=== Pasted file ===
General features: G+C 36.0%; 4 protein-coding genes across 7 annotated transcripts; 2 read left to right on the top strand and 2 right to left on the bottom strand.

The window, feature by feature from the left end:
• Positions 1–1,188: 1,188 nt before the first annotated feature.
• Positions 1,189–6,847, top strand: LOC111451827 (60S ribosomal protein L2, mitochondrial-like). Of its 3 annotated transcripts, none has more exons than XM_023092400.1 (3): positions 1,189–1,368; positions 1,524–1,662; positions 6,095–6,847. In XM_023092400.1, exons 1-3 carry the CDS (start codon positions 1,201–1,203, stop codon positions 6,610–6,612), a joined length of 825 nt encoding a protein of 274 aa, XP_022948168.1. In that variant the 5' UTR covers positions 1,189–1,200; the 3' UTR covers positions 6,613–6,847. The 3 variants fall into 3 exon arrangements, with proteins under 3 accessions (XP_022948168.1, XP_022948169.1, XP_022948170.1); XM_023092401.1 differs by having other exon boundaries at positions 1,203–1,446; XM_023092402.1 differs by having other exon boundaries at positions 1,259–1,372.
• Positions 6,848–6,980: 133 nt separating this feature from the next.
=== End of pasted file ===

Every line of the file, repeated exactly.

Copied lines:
General features: G+C 36.0%; 4 protein-coding genes across 7 annotated transcripts; 2 read left to right on the top strand and 2 right to left on the bottom strand.

The window, feature by feature from the left end:
• Positions 1–1,188: 1,188 nt before the first annotated feature.
• Positions 1,189–6,847, top strand: LOC111451827 (60S ribosomal protein L2, mitochondrial-like). Of its 3 annotated transcripts, none has more exons than XM_023092400.1 (3): positions 1,189–1,368; positions 1,524–1,662; positions 6,095–6,847. In XM_023092400.1, exons 1-3 carry the CDS (start codon positions 1,201–1,203, stop codon positions 6,610–6,612), a joined length of 825 nt encoding a protein of 274 aa, XP_022948168.1. In that variant the 5' UTR covers positions 1,189–1,200; the 3' UTR covers positions 6,613–6,847. The 3 variants fall into 3 exon arrangements, with proteins under 3 accessions (XP_022948168.1, XP_022948169.1, XP_022948170.1); XM_023092401.1 differs by having other exon boundaries at positions 1,203–1,446; XM_023092402.1 differs by having other exon boundaries at positions 1,259–1,372.
• Positions 6,848–6,980: 133 nt separating this feature from the next.